Additional Information- Synonyms- Phenylpiracetam, Phenotropil, Carphedon
IUPAC- (R,S)-2-(2-oxo-4-phenylpyrrolidin-1-yl)acetamide
Formula- C12H14N2O2
Molecular weight 218.3 g/mol
CAS 77472-70-9
Appearance- No
Purity- No

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Phenylpiracetam ((RS)-2-(2-OXO-4-phenylpyrrolidin-1-y1) acetamide) also known as Carphedon or Phenotropil, was developed in Russia during 1983. It was developed as a nootropic agent as well as a supplement to improve physical stamina. Phenylpiracetam was synthesized from Piracetam by adding a phenyl group to the compound. This action makes it much more bioavailable and roughly 30-60 times more potent than piracetam. Phenylpiracetam has long been popular in the east however it has just recently become popular in the west. Its effects have been described as creating intense focus while also aiding in the effects of memory and learning. Stimulant and improved loco-motor effects have been observed in some which may help improve physical performance. For this reason, phenylpiracetam was put on the banned substances list in many sports committees including the Olympics.


Phenylpiracetam has 100% oral bioavailability and is absorbed rapidly through the gastrointestinal tract and various organs. Once absorbed into the blood stream, it can cross the blood-brain-barrier very easily. Phenylpiracetam is excreted 60% through urine and the remainder through bile. It is metabolized into 3-hydroxycarphedone & 4′-hydroxycarphedone. Phenylpiracetam becomes active within 1 hour after ingestion and its half-life is 3-5 hours. Phenylpiracetam acts as a neuromodulator. It has significant effects on the cholinergic and glutamatergic systems. It binds to acetylcholine and glutamate receptors. Phenylpiracetam also increases the level of dopamine and noradrenaline in the brain which may explain its’ stimulating and mood elevating properties. In regards to the exact method of action of phenylpiracetam, data is limited as with the other racetams. It is understood that it can increase the density of NDMA glutamate receptors in the hippocampus. Phenylpiracetam is also believed to stimulate nicotinic acetylcholine receptors in the cortex and D3-Dopamine receptors in the striatum. Phenylpiracetam has been seen to offer results in the area of physical performance. Although Phenylpiracetam is generally seen to have stimulating properties, no direct effect on the cardiovascular or respiratory systems have been observed. Phenylpiracetam has been noted to reduce the body’s pain tolerance threshold as well as adaptability to environmental stresses. Phenylpiracetam is also believed to help modulate loco-motor activity in the brain.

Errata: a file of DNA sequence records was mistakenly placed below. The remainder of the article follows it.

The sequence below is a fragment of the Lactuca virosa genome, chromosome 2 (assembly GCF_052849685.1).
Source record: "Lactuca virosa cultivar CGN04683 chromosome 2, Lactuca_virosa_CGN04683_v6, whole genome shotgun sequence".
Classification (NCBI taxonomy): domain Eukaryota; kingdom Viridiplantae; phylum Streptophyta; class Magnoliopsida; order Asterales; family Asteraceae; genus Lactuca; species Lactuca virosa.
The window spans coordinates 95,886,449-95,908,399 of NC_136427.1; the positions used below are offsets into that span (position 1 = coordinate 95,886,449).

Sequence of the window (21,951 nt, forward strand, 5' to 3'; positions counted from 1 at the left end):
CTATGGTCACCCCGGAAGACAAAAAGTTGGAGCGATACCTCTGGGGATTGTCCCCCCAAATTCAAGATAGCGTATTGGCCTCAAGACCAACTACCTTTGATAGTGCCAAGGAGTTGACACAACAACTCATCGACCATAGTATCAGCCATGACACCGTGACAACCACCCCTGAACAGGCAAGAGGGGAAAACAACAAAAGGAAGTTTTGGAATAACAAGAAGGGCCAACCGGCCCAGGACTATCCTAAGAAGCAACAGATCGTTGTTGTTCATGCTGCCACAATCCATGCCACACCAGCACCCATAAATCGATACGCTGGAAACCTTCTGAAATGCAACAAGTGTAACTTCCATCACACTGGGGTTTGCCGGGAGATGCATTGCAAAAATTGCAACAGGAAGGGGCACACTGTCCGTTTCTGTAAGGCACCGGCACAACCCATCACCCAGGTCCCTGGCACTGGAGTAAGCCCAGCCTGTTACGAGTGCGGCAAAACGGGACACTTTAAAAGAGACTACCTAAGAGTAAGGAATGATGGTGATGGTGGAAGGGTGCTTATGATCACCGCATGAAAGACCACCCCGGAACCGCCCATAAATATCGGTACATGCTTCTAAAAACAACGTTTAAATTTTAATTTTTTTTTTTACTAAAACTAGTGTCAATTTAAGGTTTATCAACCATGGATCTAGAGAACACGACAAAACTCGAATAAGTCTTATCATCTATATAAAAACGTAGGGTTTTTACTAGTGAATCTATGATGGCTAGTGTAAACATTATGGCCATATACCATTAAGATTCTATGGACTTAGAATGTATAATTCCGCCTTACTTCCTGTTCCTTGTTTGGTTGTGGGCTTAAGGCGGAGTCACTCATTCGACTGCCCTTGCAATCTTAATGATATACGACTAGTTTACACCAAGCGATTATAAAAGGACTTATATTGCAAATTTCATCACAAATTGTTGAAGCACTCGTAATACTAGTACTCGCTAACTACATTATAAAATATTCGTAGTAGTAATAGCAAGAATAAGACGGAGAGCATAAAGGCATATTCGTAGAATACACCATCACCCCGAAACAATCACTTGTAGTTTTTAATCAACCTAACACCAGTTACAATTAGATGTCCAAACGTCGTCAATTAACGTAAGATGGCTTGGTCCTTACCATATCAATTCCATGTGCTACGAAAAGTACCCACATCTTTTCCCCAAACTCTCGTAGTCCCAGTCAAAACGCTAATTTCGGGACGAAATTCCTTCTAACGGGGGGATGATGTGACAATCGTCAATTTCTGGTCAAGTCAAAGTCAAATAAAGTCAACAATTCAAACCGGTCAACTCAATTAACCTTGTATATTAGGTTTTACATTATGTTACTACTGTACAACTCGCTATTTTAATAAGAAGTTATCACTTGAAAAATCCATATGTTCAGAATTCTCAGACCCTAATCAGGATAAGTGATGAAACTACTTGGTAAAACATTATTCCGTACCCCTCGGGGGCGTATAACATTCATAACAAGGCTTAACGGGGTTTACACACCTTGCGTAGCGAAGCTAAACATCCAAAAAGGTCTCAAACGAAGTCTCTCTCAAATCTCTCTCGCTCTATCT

Helps consolidate memory Facilitates learning processes Enhances Alertness & Focus Improves Physical Performance Improves Mood


Phenylpiracetam carries the same common side effects and risks as most of the other racetams. This includes: headaches, nausea, irritability and gastrointestinal problems. Insomnia can also be experienced in some people due to the stimulating effects of phenylpiracetam. This side effect can often be avoided by reducing dosage or adjusting the time of administration as it has a relatively short half-life. Phenylpiracetam can cause tolerance build up over time and much more quickly than some of the other racetams. It is not considered to be addictive however there are reports of addiction happening. Generally, it is not a nootropic to be taken even day because extended use will result in a loss of nootropic effects. Overall, phenylpiracetam can be seen to have a low addiction profile and should be considered relatively safe when used in the right context. There have been zero reports of death or severe drug interactions with phenylpiracetam. No reports of phenylpiracetam overdose have been reported thus far. It should be considered safe when used in the right dosages. One should not exceed the recommended dosage and always consult a doctor before use. Some users may also be hypersensitive so it is always recommended to start administration at much lower dosages.


Phenylpiracetam may have great benefits in helping with ADHD. Although, it is quite an – approach, many have been using racetam nootropics to help manage ADHD symptoms. Piracetam has been seen in studies to help some in the management of ADHD symptoms. Phenylpiracetam may be even more promising as its effects on focus are much more intense than piracetam. While there have been no direct studies on the effects of Phenylpiracetam and ADHD, internet reports look promising. Phenylpiracetam may be an alternative for those with ADHD not wanting to resort to typical ADHD medications.
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